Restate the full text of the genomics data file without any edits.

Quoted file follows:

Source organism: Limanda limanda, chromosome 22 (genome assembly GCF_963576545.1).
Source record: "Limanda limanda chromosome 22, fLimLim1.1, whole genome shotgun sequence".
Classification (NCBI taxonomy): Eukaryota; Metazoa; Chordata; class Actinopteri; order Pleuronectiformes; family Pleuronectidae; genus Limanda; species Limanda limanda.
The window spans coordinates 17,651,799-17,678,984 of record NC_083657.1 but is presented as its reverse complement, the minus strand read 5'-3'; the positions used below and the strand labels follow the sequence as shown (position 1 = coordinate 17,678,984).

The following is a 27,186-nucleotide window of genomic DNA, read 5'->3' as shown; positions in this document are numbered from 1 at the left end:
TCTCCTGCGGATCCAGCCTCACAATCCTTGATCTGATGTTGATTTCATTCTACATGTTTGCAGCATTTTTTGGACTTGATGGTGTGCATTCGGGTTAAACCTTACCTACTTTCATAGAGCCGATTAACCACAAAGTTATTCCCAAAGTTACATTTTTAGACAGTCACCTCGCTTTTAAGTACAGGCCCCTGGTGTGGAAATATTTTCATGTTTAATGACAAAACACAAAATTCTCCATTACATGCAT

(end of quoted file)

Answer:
Source organism: Limanda limanda, chromosome 22 (genome assembly GCF_963576545.1).
Source record: "Limanda limanda chromosome 22, fLimLim1.1, whole genome shotgun sequence".
Classification (NCBI taxonomy): Eukaryota; Metazoa; Chordata; class Actinopteri; order Pleuronectiformes; family Pleuronectidae; genus Limanda; species Limanda limanda.
The window spans coordinates 17,651,799-17,678,984 of record NC_083657.1 but is presented as its reverse complement, the minus strand read 5'-3'; the positions used below and the strand labels follow the sequence as shown (position 1 = coordinate 17,678,984).

The following is a 27,186-nucleotide window of genomic DNA, read 5'->3' as shown; positions in this document are numbered from 1 at the left end:
TCTCCTGCGGATCCAGCCTCACAATCCTTGATCTGATGTTGATTTCATTCTACATGTTTGCAGCATTTTTTGGACTTGATGGTGTGCATTCGGGTTAAACCTTACCTACTTTCATAGAGCCGATTAACCACAAAGTTATTCCCAAAGTTACATTTTTAGACAGTCACCTCGCTTTTAAGTACAGGCCCCTGGTGTGGAAATATTTTCATGTTTAATGACAAAACACAAAATTCTCCATTACATGCAT